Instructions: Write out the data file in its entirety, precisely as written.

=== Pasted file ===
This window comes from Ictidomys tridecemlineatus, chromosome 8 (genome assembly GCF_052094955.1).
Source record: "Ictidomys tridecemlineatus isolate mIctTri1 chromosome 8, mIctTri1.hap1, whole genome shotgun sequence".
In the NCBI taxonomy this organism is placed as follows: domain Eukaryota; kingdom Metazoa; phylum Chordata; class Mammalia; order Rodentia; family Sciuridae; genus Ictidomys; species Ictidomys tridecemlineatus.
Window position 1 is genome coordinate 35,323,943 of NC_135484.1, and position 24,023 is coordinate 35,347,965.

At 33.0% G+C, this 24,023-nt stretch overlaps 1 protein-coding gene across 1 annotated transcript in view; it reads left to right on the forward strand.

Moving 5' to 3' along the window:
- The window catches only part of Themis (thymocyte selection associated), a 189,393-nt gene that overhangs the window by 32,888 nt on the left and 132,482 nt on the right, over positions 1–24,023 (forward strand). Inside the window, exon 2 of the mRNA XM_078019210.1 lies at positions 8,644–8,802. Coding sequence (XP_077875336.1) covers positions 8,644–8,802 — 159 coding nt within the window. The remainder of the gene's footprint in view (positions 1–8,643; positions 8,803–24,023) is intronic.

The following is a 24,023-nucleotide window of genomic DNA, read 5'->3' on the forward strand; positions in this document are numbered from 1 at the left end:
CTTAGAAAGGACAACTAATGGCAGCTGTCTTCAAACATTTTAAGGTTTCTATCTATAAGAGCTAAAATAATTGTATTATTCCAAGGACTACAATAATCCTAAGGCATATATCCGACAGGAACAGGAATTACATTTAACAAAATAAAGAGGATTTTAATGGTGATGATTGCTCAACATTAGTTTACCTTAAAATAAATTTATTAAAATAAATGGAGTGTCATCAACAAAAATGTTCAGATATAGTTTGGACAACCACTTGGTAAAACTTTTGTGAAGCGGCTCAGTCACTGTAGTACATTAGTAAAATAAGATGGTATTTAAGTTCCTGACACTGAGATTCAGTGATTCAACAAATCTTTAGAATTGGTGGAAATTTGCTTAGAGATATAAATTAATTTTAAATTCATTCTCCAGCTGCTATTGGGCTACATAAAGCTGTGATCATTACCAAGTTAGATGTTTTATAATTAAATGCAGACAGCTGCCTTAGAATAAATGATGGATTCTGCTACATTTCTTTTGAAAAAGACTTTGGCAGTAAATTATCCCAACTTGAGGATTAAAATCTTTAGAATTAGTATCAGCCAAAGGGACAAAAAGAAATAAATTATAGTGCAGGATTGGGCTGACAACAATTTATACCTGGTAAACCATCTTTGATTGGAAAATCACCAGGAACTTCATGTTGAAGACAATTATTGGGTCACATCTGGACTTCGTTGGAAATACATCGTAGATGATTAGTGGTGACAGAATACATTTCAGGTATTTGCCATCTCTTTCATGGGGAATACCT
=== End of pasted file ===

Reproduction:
This window comes from Ictidomys tridecemlineatus, chromosome 8 (genome assembly GCF_052094955.1).
Source record: "Ictidomys tridecemlineatus isolate mIctTri1 chromosome 8, mIctTri1.hap1, whole genome shotgun sequence".
In the NCBI taxonomy this organism is placed as follows: domain Eukaryota; kingdom Metazoa; phylum Chordata; class Mammalia; order Rodentia; family Sciuridae; genus Ictidomys; species Ictidomys tridecemlineatus.
Window position 1 is genome coordinate 35,323,943 of NC_135484.1, and position 24,023 is coordinate 35,347,965.

At 33.0% G+C, this 24,023-nt stretch overlaps 1 protein-coding gene across 1 annotated transcript in view; it reads left to right on the forward strand.

Moving 5' to 3' along the window:
- The window catches only part of Themis (thymocyte selection associated), a 189,393-nt gene that overhangs the window by 32,888 nt on the left and 132,482 nt on the right, over positions 1–24,023 (forward strand). Inside the window, exon 2 of the mRNA XM_078019210.1 lies at positions 8,644–8,802. Coding sequence (XP_077875336.1) covers positions 8,644–8,802 — 159 coding nt within the window. The remainder of the gene's footprint in view (positions 1–8,643; positions 8,803–24,023) is intronic.

The following is a 24,023-nucleotide window of genomic DNA, read 5'->3' on the forward strand; positions in this document are numbered from 1 at the left end:
CTTAGAAAGGACAACTAATGGCAGCTGTCTTCAAACATTTTAAGGTTTCTATCTATAAGAGCTAAAATAATTGTATTATTCCAAGGACTACAATAATCCTAAGGCATATATCCGACAGGAACAGGAATTACATTTAACAAAATAAAGAGGATTTTAATGGTGATGATTGCTCAACATTAGTTTACCTTAAAATAAATTTATTAAAATAAATGGAGTGTCATCAACAAAAATGTTCAGATATAGTTTGGACAACCACTTGGTAAAACTTTTGTGAAGCGGCTCAGTCACTGTAGTACATTAGTAAAATAAGATGGTATTTAAGTTCCTGACACTGAGATTCAGTGATTCAACAAATCTTTAGAATTGGTGGAAATTTGCTTAGAGATATAAATTAATTTTAAATTCATTCTCCAGCTGCTATTGGGCTACATAAAGCTGTGATCATTACCAAGTTAGATGTTTTATAATTAAATGCAGACAGCTGCCTTAGAATAAATGATGGATTCTGCTACATTTCTTTTGAAAAAGACTTTGGCAGTAAATTATCCCAACTTGAGGATTAAAATCTTTAGAATTAGTATCAGCCAAAGGGACAAAAAGAAATAAATTATAGTGCAGGATTGGGCTGACAACAATTTATACCTGGTAAACCATCTTTGATTGGAAAATCACCAGGAACTTCATGTTGAAGACAATTATTGGGTCACATCTGGACTTCGTTGGAAATACATCGTAGATGATTAGTGGTGACAGAATACATTTCAGGTATTTGCCATCTCTTTCATGGGGAATACCT